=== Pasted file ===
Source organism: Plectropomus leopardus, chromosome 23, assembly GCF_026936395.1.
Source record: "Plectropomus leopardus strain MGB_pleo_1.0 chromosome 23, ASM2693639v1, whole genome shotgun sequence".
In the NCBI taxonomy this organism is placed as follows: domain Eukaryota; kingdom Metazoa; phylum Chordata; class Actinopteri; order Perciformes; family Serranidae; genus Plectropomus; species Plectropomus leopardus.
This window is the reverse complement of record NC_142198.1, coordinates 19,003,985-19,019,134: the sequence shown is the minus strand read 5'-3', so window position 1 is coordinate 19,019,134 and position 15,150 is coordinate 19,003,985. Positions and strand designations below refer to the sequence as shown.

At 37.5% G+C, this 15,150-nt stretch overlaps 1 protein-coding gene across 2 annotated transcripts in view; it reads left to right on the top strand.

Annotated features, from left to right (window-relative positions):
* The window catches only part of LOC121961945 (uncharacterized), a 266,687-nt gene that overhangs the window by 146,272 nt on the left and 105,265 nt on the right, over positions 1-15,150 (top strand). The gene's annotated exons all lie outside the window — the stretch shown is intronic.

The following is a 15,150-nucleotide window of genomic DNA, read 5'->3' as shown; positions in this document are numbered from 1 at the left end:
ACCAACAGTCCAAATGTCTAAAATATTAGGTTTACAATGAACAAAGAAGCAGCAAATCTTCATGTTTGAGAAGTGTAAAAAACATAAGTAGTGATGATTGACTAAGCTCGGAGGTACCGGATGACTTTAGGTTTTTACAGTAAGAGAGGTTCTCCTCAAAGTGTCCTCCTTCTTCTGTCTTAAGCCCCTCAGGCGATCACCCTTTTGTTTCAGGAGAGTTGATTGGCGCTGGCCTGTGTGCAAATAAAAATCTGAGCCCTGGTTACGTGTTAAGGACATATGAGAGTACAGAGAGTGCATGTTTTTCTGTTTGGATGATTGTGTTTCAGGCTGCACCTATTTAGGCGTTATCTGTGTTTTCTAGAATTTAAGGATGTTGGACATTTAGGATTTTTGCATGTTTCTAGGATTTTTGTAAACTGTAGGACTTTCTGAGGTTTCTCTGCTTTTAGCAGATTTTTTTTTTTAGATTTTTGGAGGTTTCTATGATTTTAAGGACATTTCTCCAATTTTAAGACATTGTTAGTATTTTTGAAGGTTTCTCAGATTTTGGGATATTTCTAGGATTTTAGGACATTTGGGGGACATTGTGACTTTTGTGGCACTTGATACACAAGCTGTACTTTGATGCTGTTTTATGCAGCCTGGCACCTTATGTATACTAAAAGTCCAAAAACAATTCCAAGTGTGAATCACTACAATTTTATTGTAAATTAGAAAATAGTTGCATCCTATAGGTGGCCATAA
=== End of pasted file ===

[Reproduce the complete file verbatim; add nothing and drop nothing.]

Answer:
Source organism: Plectropomus leopardus, chromosome 23, assembly GCF_026936395.1.
Source record: "Plectropomus leopardus strain MGB_pleo_1.0 chromosome 23, ASM2693639v1, whole genome shotgun sequence".
In the NCBI taxonomy this organism is placed as follows: domain Eukaryota; kingdom Metazoa; phylum Chordata; class Actinopteri; order Perciformes; family Serranidae; genus Plectropomus; species Plectropomus leopardus.
This window is the reverse complement of record NC_142198.1, coordinates 19,003,985-19,019,134: the sequence shown is the minus strand read 5'-3', so window position 1 is coordinate 19,019,134 and position 15,150 is coordinate 19,003,985. Positions and strand designations below refer to the sequence as shown.

At 37.5% G+C, this 15,150-nt stretch overlaps 1 protein-coding gene across 2 annotated transcripts in view; it reads left to right on the top strand.

Annotated features, from left to right (window-relative positions):
* The window catches only part of LOC121961945 (uncharacterized), a 266,687-nt gene that overhangs the window by 146,272 nt on the left and 105,265 nt on the right, over positions 1-15,150 (top strand). The gene's annotated exons all lie outside the window — the stretch shown is intronic.

The following is a 15,150-nucleotide window of genomic DNA, read 5'->3' as shown; positions in this document are numbered from 1 at the left end:
ACCAACAGTCCAAATGTCTAAAATATTAGGTTTACAATGAACAAAGAAGCAGCAAATCTTCATGTTTGAGAAGTGTAAAAAACATAAGTAGTGATGATTGACTAAGCTCGGAGGTACCGGATGACTTTAGGTTTTTACAGTAAGAGAGGTTCTCCTCAAAGTGTCCTCCTTCTTCTGTCTTAAGCCCCTCAGGCGATCACCCTTTTGTTTCAGGAGAGTTGATTGGCGCTGGCCTGTGTGCAAATAAAAATCTGAGCCCTGGTTACGTGTTAAGGACATATGAGAGTACAGAGAGTGCATGTTTTTCTGTTTGGATGATTGTGTTTCAGGCTGCACCTATTTAGGCGTTATCTGTGTTTTCTAGAATTTAAGGATGTTGGACATTTAGGATTTTTGCATGTTTCTAGGATTTTTGTAAACTGTAGGACTTTCTGAGGTTTCTCTGCTTTTAGCAGATTTTTTTTTTTAGATTTTTGGAGGTTTCTATGATTTTAAGGACATTTCTCCAATTTTAAGACATTGTTAGTATTTTTGAAGGTTTCTCAGATTTTGGGATATTTCTAGGATTTTAGGACATTTGGGGGACATTGTGACTTTTGTGGCACTTGATACACAAGCTGTACTTTGATGCTGTTTTATGCAGCCTGGCACCTTATGTATACTAAAAGTCCAAAAACAATTCCAAGTGTGAATCACTACAATTTTATTGTAAATTAGAAAATAGTTGCATCCTATAGGTGGCCATAA